One of Cochlear’s service commitments is to provide efficient & effective support to individuals when seeking coverage of our implantable hearing systems, replacement processors, upgrades, or parts, and accessories. That commitment extends to obtaining the necessary authorizations for those systems and services from the health plans or insurance companies on the individual’s behalf through the submission of a Letter of Medical Necessity (LMN or LOMN).
Within the LMN, the individual’s diagnosis code is referenced. As you know, the diagnosis code supports the medical necessity for the service or tells the health plan why the service was performed. When diagnosis codes are recorded accurately from the outset, patients, providers, and health plans all benefit.
There is a link between an unspecific or vague diagnosis code and a denial from a health plan for lack of medical necessity. A denial for that reason may be appealed certainly, yet may have been preventable by ensuring the diagnosis code is coded to the highest level of specificity and follows health plans’ policies.
Medicare’s National Coverage Determination for Cochlear Implantation, for example, covers “bilateral pre- or post-linguistic, sensorineural, moderate-to-profound hearing loss.” Practitioners selecting code H90.5 (unspecified sensorineural hearing loss) to describe the impairment would not meet the requirements for medical necessity under Medicare’s coverage policy, subjecting the claim to denial or post-payment audit and recoupment. Bilateral sensorineural hearing loss is more accurately described as H90.3 (sensorineural hearing loss, bilateral).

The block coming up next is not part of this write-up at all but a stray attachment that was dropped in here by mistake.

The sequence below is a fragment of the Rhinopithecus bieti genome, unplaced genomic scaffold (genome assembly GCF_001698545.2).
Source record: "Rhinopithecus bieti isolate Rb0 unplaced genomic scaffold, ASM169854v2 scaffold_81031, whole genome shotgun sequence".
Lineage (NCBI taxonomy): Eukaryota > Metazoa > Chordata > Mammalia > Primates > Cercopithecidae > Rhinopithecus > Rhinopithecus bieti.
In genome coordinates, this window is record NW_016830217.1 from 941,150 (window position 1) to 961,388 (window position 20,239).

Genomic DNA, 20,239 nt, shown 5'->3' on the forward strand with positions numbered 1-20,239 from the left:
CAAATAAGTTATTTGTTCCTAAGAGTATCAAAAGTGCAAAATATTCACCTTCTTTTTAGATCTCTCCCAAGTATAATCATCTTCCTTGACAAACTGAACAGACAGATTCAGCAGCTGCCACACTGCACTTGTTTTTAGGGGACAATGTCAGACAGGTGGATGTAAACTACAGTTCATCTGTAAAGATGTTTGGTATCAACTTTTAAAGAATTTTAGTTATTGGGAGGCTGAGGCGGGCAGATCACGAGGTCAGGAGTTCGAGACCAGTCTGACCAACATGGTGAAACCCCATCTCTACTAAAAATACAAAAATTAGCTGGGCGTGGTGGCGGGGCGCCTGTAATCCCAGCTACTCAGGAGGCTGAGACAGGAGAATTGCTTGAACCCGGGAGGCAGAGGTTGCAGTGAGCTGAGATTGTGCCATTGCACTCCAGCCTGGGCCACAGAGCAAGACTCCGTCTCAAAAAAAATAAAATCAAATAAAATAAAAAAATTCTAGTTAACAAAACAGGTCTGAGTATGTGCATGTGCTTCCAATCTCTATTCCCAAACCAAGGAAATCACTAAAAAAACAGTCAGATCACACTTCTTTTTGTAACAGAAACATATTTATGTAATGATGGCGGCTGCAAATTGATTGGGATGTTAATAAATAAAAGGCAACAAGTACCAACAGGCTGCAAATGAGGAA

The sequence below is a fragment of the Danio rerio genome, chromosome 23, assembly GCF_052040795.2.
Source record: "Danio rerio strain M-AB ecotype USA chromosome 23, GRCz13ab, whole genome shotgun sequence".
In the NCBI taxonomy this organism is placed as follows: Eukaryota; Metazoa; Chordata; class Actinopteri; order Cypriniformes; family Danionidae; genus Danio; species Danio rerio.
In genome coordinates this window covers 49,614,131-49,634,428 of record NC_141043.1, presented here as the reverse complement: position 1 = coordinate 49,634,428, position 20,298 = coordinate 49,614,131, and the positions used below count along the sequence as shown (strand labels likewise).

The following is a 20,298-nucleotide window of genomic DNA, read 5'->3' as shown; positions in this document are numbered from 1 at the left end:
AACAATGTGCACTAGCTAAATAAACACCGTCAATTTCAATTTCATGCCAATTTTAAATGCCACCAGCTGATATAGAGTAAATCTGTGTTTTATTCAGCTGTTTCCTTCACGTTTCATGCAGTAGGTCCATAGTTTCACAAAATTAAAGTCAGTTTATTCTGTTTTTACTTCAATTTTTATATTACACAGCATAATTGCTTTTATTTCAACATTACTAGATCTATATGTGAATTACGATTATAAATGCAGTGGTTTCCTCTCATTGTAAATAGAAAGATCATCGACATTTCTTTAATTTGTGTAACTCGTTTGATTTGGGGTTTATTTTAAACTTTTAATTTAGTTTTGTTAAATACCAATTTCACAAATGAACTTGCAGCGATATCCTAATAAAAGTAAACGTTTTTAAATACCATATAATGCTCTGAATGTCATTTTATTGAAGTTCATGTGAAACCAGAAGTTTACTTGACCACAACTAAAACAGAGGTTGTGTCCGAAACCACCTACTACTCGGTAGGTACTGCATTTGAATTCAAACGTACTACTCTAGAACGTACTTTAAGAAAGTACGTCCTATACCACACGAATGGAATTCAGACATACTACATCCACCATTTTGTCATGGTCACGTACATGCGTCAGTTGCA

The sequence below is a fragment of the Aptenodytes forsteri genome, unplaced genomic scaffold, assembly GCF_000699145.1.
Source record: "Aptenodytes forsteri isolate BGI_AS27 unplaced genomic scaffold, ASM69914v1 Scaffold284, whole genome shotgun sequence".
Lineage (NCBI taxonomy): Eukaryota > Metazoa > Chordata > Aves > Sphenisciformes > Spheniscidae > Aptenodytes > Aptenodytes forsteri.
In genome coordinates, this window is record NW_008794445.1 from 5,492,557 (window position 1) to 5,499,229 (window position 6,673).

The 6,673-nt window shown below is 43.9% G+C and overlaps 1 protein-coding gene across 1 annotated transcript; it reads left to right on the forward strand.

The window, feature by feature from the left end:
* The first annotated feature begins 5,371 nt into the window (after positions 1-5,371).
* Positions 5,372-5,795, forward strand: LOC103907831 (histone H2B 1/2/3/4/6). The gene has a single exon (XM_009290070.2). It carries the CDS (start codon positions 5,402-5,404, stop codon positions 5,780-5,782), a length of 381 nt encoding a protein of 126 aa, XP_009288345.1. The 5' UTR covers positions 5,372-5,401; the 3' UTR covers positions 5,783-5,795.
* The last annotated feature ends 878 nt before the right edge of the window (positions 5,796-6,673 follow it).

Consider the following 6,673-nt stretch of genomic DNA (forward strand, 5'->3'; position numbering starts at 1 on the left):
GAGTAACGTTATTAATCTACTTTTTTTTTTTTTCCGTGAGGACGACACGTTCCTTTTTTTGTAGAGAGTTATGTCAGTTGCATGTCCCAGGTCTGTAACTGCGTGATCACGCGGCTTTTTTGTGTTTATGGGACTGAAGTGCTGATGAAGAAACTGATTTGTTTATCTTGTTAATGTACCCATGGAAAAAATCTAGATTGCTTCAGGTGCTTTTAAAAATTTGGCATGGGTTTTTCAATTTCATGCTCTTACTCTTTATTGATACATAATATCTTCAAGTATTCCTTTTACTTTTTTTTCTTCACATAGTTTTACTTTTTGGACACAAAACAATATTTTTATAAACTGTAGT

A second example is single-sided deafness, a hearing loss for which the Cochlear™ Baha® System may be a solution. With little or no hearing in one ear, and unrestricted hearing in the other ear, practitioners using diagnosis code H90.4 (sensorineural hearing loss, unilateral with unrestricted hearing on the contralateral side) could be more specific by considering H90.41 or H90.42 sensorineural hearing loss, unilateral, right or left ear, respectively, with unrestricted hearing on the contralateral side.
To be sure, coding to the highest level of specificity is a great habit to form. The practice may reduce the number of denials encountered and facilitate individuals obtaining the necessary insurance approval for implantable hearing solutions.